IMPROVING feed efficiency within the beef industry has long been a topic of great interest to breeders as well as those involved in finishing cattle on either grass or grain.
Beef Central has closely followed the progress of Net Feed Intake (NFI) research over several years, particularly focusing on the increase in new tools and the developments that may lead to greater industry progress in this area. This week’s review starts a series of reports looking into NFI from a range of perspectives – breeders, lotfeeders and researchers included.
Net Feed Intake, or NFI as it is commonly termed, is a measure of residual feed intake after adjustment for differences in average body weight maintained and growth rate through the test period.
Animals with a negative NFI value consume less feed than expected, based on their growth rate and body weight maintained, while animals with positive NFI value consume more feed than expected for their growth performance and average body weight.
As can be expected, the opportunity to ‘do more with less’, has great appeal to many parts of the beef industry supply chain. As a trait, feed efficiency has around 40pc heritability, in line with weight and carcase traits. This suggests there are good opportunity to make changes within herds, towards more feed-efficient animals, if breeders are so motivated.
Tasmanian (and formerly Queensland) Angus breeder David Raff is a strong advocate for the importance of using the industry’s available tools of genomics and performance recording to select and use more feed-efficient bulls in industry programs.
“As an industry, we now have access to tools like genomics to identify those sires which can make a significant difference across the entire chain. It’s important to think about the value that a program can benefit from, by being more feed efficient,” he said.
In discussions with many seedstock and commercial breeders, breeding more efficient cattle is a frequently cited objective.
Many breeders consider improving feed efficiency as being an important objective for the broader industry. Having cattle that eat less for the same weightgain result is an easily stated objective. However, measurement of that efficiency and capturing a payment for that trait is more challenging.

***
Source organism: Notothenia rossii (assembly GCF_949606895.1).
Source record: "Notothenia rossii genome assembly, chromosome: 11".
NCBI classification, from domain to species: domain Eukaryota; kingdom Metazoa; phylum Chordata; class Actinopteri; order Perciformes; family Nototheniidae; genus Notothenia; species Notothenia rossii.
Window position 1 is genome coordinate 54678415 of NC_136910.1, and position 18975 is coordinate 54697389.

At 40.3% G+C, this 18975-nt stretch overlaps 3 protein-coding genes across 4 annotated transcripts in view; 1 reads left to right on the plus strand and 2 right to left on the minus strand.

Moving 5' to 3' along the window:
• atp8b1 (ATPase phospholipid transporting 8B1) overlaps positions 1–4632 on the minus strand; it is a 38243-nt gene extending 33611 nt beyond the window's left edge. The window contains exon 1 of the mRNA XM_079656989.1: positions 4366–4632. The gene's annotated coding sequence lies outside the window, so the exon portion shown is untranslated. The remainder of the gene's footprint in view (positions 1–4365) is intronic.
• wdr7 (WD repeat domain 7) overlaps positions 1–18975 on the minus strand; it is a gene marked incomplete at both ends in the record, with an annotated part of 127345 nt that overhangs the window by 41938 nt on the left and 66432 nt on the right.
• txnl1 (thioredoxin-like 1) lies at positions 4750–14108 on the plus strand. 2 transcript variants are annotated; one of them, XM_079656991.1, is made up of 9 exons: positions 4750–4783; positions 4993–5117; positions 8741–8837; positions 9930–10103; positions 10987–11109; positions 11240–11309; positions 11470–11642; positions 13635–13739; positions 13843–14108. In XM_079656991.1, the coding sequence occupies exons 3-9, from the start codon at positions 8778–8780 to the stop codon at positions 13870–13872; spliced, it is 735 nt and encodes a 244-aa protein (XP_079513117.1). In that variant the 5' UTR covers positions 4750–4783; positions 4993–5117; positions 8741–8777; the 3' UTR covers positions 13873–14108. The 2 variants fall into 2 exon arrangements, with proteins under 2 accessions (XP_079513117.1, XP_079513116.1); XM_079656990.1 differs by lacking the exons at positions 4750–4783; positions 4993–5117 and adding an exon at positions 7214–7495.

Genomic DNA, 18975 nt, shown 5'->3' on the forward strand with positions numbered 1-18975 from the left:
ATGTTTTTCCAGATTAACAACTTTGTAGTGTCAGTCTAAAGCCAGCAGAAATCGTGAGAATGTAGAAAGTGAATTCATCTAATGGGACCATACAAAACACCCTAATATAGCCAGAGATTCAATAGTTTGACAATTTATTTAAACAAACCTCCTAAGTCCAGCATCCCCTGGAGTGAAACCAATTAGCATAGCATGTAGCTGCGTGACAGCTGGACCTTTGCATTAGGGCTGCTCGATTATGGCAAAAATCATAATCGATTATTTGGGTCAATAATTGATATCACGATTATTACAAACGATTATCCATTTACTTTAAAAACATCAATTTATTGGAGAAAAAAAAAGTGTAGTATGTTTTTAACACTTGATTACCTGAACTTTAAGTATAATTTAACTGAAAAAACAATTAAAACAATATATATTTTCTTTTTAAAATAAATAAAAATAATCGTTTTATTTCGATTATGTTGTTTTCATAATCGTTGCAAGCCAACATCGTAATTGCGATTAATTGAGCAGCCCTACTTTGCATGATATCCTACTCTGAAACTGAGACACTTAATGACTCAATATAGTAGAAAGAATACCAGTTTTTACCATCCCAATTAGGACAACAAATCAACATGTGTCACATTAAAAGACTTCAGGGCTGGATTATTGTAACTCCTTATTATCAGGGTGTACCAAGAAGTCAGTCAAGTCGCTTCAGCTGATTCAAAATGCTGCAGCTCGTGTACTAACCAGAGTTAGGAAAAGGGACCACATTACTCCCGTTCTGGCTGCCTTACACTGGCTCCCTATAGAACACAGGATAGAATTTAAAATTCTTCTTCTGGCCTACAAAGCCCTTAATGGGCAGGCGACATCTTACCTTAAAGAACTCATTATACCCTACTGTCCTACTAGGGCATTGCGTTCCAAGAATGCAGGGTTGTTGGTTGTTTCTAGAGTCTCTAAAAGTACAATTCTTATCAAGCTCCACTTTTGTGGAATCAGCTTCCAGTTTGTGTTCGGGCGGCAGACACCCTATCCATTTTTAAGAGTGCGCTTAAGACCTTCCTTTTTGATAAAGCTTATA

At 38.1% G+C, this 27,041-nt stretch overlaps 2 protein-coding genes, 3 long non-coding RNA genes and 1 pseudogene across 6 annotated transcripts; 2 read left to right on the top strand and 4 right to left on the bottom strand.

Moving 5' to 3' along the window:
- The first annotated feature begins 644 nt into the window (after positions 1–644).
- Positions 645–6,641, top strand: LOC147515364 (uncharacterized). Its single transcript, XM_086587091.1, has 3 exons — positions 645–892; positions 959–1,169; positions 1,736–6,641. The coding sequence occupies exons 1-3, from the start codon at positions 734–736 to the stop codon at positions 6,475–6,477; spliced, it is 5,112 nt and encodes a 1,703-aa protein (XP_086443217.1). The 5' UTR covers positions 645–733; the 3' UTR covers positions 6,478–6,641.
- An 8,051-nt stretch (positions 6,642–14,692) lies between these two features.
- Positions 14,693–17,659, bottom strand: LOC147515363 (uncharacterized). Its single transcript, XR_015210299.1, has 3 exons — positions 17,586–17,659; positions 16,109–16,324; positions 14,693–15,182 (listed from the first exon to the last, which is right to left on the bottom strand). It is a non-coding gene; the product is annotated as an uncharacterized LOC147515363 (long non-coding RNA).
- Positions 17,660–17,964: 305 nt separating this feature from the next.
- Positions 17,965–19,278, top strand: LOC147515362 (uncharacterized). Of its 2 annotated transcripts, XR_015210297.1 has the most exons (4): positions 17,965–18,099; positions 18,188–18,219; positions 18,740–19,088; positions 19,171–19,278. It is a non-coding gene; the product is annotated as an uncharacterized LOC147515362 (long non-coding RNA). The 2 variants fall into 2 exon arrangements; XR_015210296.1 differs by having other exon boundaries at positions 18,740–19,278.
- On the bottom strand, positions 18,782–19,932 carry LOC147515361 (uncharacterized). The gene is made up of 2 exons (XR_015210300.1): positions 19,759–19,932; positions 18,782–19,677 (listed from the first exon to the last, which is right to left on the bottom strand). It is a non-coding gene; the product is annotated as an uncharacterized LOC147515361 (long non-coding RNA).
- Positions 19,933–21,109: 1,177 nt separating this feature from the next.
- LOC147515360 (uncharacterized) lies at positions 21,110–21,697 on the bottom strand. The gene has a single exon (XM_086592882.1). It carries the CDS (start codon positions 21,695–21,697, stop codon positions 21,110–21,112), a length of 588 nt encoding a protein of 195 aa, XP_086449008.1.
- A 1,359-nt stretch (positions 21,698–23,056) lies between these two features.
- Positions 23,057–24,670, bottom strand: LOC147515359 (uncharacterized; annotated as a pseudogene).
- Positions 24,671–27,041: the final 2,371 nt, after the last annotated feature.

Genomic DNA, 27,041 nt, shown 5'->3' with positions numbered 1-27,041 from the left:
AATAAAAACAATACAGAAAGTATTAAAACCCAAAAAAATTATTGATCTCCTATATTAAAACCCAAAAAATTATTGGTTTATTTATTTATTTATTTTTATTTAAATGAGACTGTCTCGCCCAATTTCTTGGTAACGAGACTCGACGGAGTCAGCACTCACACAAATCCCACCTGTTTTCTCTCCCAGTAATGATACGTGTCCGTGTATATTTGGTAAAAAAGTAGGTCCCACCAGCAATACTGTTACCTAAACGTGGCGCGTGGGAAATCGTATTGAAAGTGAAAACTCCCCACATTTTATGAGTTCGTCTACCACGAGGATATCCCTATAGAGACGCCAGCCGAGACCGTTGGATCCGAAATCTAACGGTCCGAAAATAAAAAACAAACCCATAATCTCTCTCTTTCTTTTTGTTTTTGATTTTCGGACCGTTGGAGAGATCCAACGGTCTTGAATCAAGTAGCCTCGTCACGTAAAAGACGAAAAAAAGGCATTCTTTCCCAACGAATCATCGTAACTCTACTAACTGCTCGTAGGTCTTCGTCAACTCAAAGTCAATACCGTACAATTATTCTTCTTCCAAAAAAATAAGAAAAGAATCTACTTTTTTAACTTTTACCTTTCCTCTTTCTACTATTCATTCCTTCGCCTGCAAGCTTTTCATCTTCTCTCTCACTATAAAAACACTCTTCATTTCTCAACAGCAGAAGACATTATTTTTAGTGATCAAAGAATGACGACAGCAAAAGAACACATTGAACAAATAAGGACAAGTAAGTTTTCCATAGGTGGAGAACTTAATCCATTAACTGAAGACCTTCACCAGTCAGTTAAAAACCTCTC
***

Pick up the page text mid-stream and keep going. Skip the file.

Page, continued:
The benefit in improving NFI is often placed in the context of the benefits to a feedlot program and the overall cost savings that would come from decreasing the amount of feed required annually. While this is broadly true, most lotfeeders I’ve spoken to regarding NFI remain more cautious on the subject.
Much of this caution is due to the practicalities of operating commercial feedlots which are, in the main, dependent on lines of cattle from multiple breeders and programs.
As Michael MacCue of Wilga feedlot in NSW outlined, identifying individual cattle in commercial pens is practically impossible. “We can have up to 200 animals in a pen, and they can come from a number of sources. We can identify differences in weightgain and carcase weight, but as a line or individuals, how much they ate to achieve that is not possible,” he said.
Mr MacCue said while NFI as a trait was important, it had to be placed in the broader context of feedlot operations.
“The big cost or efficiency, for us, is actual cost-of-gain. That is, how much it costs us to prepare a ration to achieve the weightgain we are aiming for. At the moment that is an area that gives us greater opportunities to manage our margins,” he said.
Several other feedlot operators shared this view. While not willing to be publicly identified, all operators spoken to cited the cost in infrastructure to allow a commercially sized feedlot to individually identify animals in order to measure their NFI as being economically impossible.
“The savings that come from improved NFI, when compared to increased daily gain, are chalk and cheese,” said one NSW feedlot operator. “In terms of NFI, if an animal ate 0.5kg/day less over 100 days, that’s only saving 50kg of feed.
“At my current ration that’s saved about $25. However, if I can get an increase in ADG of 0.3kg or an extra 30kg of weight over that time period, that can increase my return by $108. Efficiency is good, but I can’t afford not to have that daily gain.”